Is Candy the True Goblin When It Comes to Your Teeth?

Dental Exams & CleaningsWhile not as scary as your mom telling you that you’d get worms for eating the cookie dough when she was making tollhouse cookies, we’ve all hard our share of warnings about the evils of eating candy and sweets.

“Eating candy will rot your teeth, you know!”

Since most Nashua kids will soon be home with pillowcases full of Halloween candy, and since we’re headed into the candy/cookiefest of the holidays,

this seems like a good time to explore just how, or if, candy and other sweets are damaging your teeth.

Since Drs. Kalil and Kress see tooth decay pretty much every day, here’s the lowdown on decay and how it relates to sugar.

Is sugar the culprit?

If you ate candy all day every day, you wouldn’t be doing your body any favors, but would it make all of your teeth fall out due to decay? No. Sugar doesn’t cause decay; bacteria do.

Say what? It’s true. Dental cavities, known clinically as caries, are formed when bacteria living in the mouth digest carbohydrate debris left on the teeth after you eat. True, this debris can be refined sugar from cookies, candy, and such, but it can also come from other foods.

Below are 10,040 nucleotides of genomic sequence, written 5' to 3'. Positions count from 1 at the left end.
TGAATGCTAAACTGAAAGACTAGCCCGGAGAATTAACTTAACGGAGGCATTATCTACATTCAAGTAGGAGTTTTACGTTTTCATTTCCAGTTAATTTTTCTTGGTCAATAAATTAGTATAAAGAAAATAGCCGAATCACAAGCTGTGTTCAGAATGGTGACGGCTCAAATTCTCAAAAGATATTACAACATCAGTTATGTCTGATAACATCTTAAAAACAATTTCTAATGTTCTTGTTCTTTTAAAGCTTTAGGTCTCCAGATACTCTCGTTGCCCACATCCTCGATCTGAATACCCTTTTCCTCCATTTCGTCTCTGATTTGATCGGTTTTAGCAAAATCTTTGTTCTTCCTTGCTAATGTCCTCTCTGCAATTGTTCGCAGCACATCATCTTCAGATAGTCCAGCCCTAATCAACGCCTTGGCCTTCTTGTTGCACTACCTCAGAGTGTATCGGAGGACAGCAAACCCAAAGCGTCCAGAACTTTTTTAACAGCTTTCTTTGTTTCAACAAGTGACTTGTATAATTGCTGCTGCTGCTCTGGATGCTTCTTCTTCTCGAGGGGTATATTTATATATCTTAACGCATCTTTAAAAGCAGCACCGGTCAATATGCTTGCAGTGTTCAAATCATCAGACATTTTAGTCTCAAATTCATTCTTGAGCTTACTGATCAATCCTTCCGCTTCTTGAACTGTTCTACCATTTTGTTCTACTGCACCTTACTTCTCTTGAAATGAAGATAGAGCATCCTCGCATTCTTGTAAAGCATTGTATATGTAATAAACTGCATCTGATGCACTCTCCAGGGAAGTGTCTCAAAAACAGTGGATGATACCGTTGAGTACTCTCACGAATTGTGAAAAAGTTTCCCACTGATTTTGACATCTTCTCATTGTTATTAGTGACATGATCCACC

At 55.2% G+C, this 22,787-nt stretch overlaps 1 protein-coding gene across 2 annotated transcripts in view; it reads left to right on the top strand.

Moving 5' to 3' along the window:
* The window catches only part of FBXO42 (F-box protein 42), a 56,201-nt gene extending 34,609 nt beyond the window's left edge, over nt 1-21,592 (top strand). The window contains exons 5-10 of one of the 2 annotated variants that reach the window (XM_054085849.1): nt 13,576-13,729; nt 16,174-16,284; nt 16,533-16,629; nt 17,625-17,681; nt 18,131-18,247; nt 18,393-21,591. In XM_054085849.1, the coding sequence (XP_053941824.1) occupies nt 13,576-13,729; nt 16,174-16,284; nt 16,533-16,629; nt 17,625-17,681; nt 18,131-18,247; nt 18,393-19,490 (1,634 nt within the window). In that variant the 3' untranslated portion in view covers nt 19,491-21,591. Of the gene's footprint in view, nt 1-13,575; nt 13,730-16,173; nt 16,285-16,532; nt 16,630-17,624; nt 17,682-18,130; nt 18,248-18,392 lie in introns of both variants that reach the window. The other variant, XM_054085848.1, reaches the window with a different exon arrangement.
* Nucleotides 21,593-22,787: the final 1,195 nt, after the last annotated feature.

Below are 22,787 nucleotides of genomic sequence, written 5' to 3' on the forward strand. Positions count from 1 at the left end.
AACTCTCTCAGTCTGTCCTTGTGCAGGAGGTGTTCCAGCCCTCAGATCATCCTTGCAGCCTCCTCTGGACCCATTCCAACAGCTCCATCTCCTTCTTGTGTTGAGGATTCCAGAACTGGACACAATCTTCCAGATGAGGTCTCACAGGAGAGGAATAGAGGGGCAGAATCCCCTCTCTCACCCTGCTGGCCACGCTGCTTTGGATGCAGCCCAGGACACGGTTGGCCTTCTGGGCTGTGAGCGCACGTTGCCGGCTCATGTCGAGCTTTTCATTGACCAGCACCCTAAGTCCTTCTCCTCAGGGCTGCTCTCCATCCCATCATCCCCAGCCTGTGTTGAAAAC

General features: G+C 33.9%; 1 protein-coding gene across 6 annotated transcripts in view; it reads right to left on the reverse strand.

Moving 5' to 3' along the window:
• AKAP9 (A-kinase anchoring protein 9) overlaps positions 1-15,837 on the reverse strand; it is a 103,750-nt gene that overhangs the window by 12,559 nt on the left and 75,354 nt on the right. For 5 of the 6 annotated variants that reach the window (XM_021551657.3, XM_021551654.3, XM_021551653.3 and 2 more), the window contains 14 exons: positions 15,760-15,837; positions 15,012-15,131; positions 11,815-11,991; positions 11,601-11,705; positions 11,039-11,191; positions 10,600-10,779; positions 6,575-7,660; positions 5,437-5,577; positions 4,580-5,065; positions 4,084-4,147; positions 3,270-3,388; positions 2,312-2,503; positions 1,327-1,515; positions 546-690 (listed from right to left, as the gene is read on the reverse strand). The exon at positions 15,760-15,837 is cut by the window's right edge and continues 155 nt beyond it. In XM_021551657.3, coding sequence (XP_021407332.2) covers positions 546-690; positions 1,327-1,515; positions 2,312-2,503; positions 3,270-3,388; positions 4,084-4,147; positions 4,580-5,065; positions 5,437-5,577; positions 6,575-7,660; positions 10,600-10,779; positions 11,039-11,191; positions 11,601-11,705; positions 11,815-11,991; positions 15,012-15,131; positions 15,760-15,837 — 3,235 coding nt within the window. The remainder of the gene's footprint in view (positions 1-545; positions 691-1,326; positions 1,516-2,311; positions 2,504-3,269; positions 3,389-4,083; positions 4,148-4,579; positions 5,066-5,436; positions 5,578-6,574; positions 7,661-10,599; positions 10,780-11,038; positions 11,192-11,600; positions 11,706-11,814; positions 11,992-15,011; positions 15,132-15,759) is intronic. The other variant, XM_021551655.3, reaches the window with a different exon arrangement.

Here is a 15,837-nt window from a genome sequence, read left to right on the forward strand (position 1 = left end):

When bacteria munch on your leftover carb debris, they produce an acid that combines with saliva to form a film on your teeth: plaque. Plaque is what leads to tooth decay, not sugar. Go tell your Aunt Louise that when she’s scolding you for eating the 18th sugar cookie at your holiday get together!

Plaque is the enemy

Plaque starts building up on your teeth after every meal. If left to its own devices, it begins to erode the outer enamel on your teeth, resulting in tiny holes. This is the start of a cavity. In the early stages, your teeth can use minerals from your saliva and fluoride from your water or toothpaste to remineralize the teeth. This doesn’t replace enamel — that is impossible, despite some claims you may hear on TV from certain dental products — but the minerals strengthen the enamel to better protect it from the ravages of plaque and bacteria.

In the end, sugar is just one of many carbs that can lead to tooth decay. Swearing off a tasty Reese’s Peanut Butter Cup won’t necessarily mean you’ll never get a cavity. It’s all about your home hygiene, brushing for two minutes twice a day and flossing once a day. Do that and you can have your cake and eat it too.

Is it time for your twice-yearly cleaning and exam with the team at Kalil & Kress? Call us at (603) 880-7004 to make your appointment.


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